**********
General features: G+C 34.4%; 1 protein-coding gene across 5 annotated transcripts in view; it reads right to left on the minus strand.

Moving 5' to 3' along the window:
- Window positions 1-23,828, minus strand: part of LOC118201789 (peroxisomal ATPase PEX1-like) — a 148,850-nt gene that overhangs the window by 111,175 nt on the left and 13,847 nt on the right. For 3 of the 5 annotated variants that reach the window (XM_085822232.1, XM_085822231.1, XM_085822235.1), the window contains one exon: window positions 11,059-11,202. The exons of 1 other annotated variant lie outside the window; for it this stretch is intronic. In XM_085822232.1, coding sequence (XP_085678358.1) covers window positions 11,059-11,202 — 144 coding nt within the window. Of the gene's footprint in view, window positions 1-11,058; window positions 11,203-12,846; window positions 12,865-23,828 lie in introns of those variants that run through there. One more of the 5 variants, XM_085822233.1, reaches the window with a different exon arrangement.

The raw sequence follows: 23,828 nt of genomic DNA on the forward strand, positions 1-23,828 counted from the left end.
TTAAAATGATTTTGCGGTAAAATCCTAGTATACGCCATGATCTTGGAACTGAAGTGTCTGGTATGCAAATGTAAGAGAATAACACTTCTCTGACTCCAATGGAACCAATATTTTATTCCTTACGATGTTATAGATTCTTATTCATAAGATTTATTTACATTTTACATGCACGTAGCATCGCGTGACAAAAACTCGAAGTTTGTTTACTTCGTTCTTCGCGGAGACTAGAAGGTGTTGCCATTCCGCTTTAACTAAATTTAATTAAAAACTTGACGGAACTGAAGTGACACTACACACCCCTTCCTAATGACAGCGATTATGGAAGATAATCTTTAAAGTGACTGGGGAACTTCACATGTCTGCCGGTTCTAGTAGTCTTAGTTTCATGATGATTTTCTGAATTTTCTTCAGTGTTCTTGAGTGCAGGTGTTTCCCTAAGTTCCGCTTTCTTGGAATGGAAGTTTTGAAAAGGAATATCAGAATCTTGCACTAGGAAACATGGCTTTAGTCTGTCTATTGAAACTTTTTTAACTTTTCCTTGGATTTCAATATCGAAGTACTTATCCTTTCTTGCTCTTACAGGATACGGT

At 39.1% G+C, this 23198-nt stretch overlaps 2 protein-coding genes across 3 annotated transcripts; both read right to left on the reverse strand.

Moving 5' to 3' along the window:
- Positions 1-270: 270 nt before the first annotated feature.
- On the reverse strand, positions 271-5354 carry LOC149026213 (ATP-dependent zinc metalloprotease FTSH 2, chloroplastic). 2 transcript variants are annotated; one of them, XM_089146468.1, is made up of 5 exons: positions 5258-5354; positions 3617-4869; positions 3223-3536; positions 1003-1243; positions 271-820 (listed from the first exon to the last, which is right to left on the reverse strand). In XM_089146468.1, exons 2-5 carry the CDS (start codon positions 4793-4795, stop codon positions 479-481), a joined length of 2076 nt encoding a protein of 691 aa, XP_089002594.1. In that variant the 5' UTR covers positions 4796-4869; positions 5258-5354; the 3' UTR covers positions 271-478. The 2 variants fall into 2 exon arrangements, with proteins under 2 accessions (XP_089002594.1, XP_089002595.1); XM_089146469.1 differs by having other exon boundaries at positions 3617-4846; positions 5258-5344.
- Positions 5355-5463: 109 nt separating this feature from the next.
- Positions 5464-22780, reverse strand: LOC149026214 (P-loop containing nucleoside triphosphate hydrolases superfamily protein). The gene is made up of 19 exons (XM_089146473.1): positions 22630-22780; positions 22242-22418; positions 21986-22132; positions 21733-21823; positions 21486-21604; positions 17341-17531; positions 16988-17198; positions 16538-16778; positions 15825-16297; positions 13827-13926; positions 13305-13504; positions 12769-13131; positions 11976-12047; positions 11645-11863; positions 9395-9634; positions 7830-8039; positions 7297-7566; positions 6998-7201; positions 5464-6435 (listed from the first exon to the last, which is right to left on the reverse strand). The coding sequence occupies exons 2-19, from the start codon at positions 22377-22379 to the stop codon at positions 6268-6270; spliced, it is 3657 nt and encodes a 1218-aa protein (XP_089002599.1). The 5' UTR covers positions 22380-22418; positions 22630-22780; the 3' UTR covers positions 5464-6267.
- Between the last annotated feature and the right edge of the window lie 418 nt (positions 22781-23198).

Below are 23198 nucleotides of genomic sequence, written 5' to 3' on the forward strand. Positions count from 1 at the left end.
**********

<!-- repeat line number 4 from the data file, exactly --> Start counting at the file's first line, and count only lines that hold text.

The raw sequence follows: 23,828 nt of genomic DNA on the forward strand, positions 1-23,828 counted from the left end.